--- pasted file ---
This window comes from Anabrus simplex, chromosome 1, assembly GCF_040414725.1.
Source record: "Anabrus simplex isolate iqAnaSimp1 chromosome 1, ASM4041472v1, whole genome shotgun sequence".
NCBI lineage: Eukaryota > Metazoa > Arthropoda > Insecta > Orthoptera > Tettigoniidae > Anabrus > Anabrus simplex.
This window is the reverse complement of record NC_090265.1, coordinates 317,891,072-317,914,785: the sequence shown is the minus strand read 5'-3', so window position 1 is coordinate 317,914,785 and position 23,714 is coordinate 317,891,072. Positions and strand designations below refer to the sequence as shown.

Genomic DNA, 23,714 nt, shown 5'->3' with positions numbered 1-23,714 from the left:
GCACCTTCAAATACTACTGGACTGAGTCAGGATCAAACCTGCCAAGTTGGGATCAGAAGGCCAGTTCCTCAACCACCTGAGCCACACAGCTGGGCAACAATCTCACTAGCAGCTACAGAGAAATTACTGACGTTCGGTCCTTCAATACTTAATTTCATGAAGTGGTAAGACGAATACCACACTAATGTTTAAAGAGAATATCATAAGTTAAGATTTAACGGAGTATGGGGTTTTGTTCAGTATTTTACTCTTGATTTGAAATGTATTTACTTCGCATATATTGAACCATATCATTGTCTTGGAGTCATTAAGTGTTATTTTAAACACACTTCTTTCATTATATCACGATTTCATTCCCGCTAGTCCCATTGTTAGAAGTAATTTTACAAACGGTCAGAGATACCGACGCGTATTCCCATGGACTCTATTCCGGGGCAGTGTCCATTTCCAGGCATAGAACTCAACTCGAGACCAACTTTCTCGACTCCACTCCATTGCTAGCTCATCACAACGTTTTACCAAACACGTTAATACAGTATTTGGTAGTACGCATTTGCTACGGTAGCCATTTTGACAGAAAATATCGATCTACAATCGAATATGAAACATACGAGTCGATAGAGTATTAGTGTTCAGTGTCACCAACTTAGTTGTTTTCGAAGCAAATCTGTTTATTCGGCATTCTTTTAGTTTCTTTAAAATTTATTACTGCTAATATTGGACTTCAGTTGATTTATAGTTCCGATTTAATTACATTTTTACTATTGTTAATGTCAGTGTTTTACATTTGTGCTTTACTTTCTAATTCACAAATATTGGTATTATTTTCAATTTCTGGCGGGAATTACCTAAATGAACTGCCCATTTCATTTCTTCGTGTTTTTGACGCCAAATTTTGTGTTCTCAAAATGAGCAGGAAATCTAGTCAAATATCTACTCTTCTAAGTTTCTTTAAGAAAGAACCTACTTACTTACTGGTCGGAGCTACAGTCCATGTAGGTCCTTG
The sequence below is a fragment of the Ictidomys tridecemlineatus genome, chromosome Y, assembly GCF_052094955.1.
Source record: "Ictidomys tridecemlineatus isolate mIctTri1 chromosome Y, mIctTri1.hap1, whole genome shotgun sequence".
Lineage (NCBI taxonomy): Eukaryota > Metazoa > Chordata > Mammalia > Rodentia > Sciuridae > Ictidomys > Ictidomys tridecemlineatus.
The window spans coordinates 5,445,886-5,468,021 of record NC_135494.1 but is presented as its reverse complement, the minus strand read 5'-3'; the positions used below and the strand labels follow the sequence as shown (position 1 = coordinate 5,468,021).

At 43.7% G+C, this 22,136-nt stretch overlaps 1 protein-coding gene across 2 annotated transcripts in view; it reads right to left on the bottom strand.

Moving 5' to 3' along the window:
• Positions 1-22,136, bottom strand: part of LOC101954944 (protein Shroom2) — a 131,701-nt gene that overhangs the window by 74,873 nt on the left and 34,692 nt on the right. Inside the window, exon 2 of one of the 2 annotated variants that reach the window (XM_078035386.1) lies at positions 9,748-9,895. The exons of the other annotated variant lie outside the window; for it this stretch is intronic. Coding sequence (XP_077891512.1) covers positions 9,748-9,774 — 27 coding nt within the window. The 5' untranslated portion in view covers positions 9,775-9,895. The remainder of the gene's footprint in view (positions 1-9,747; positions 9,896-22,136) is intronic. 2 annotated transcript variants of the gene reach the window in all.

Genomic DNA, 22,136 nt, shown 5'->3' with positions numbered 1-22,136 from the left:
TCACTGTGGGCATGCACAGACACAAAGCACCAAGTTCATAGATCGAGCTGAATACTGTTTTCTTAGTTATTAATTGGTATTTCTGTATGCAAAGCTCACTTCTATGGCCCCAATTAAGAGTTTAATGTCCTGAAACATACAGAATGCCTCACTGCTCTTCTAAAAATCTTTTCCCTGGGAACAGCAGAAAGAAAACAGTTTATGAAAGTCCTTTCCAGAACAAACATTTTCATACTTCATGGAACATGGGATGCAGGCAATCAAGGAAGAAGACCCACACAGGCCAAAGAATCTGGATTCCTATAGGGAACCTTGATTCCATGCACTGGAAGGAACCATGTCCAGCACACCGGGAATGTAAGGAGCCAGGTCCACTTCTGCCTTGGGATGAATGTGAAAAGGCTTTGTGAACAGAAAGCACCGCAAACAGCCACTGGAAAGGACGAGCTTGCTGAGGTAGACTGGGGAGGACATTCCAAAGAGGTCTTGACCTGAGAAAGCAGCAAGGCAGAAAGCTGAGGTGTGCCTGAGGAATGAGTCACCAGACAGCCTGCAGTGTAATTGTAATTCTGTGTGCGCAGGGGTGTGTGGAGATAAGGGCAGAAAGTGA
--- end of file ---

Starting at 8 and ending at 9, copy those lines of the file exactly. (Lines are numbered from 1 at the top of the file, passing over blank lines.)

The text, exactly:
Source record: "Ictidomys tridecemlineatus isolate mIctTri1 chromosome Y, mIctTri1.hap1, whole genome shotgun sequence".
Lineage (NCBI taxonomy): Eukaryota > Metazoa > Chordata > Mammalia > Rodentia > Sciuridae > Ictidomys > Ictidomys tridecemlineatus.